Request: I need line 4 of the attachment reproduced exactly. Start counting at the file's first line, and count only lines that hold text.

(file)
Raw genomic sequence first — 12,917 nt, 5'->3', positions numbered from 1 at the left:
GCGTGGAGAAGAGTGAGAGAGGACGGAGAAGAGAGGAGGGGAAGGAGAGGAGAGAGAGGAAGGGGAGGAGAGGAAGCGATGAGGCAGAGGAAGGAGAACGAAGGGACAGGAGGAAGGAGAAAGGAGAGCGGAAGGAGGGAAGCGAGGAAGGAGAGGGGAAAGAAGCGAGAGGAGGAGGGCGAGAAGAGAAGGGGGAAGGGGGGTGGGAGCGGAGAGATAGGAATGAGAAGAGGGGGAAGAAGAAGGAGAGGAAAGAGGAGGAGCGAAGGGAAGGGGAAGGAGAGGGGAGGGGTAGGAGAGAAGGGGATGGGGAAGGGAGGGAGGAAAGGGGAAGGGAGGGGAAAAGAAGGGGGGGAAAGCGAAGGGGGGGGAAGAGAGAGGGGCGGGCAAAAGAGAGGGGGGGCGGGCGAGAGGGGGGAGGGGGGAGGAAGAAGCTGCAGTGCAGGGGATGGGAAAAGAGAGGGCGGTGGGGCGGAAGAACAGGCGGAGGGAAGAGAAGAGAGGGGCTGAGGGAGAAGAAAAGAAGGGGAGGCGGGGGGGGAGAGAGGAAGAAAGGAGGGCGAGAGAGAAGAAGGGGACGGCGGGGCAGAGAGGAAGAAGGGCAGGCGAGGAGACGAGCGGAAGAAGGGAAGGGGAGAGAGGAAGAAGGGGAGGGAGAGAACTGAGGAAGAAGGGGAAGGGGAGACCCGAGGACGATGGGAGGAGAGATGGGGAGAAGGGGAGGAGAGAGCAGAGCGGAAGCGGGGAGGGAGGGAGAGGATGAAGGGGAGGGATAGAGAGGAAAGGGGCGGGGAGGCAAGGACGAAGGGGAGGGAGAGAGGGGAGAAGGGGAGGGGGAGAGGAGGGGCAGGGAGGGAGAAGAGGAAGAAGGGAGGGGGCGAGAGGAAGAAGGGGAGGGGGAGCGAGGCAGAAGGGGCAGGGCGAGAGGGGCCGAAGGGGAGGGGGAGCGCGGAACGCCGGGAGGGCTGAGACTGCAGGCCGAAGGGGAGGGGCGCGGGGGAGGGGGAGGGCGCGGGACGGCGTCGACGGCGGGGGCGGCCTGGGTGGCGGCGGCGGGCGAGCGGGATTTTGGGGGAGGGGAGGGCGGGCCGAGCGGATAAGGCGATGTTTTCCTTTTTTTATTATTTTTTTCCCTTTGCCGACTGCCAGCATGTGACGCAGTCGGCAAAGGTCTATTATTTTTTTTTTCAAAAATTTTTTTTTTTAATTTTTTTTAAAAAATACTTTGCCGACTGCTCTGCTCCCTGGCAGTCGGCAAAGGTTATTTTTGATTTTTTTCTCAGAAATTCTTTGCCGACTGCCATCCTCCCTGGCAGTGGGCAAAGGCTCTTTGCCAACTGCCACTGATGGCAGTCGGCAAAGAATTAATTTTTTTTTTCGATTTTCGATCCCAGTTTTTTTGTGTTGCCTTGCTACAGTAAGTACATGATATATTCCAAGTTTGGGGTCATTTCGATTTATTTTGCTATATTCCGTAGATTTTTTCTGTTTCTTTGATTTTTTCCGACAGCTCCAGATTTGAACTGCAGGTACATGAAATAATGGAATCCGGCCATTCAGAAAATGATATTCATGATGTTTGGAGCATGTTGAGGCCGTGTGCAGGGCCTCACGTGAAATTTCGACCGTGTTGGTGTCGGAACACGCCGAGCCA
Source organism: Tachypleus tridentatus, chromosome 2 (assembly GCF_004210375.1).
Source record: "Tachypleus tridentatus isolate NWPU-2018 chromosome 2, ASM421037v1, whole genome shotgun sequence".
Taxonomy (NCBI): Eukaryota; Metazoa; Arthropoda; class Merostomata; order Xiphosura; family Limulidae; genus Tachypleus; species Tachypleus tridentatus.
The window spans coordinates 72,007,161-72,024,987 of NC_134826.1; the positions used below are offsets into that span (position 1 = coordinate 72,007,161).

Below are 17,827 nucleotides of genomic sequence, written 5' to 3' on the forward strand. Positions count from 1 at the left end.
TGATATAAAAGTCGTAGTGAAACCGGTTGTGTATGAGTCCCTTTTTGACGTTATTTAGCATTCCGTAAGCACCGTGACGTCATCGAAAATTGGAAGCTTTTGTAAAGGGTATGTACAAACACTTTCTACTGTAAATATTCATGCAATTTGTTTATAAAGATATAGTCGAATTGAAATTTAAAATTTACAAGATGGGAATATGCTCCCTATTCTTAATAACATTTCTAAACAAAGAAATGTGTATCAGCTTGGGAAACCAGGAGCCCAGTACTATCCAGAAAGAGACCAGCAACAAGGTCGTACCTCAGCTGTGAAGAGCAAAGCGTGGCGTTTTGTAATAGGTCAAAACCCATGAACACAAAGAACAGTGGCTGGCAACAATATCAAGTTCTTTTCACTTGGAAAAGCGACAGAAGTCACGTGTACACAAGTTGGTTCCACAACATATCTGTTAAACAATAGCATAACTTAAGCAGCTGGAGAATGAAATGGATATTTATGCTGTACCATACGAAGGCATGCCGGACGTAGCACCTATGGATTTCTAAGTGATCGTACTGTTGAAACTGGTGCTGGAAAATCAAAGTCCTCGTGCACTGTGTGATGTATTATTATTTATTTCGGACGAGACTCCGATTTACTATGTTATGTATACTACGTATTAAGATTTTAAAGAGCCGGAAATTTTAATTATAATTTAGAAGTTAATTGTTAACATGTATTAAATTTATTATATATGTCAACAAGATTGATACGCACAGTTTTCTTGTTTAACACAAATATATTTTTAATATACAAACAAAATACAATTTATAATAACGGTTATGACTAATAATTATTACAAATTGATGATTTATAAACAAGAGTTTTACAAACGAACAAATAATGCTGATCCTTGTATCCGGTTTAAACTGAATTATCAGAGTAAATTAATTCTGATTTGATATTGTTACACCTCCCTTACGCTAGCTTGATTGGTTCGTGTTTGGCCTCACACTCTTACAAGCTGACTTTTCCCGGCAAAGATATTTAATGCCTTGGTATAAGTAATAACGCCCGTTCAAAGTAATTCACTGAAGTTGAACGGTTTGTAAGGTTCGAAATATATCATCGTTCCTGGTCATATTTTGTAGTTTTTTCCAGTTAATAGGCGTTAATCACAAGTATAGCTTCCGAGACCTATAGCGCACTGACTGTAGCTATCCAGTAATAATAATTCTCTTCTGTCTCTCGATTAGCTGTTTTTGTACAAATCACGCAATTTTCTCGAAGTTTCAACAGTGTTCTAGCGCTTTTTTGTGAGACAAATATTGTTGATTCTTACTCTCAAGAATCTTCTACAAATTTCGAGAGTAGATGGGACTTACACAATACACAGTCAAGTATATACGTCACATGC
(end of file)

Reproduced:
Source record: "Tachypleus tridentatus isolate NWPU-2018 chromosome 2, ASM421037v1, whole genome shotgun sequence".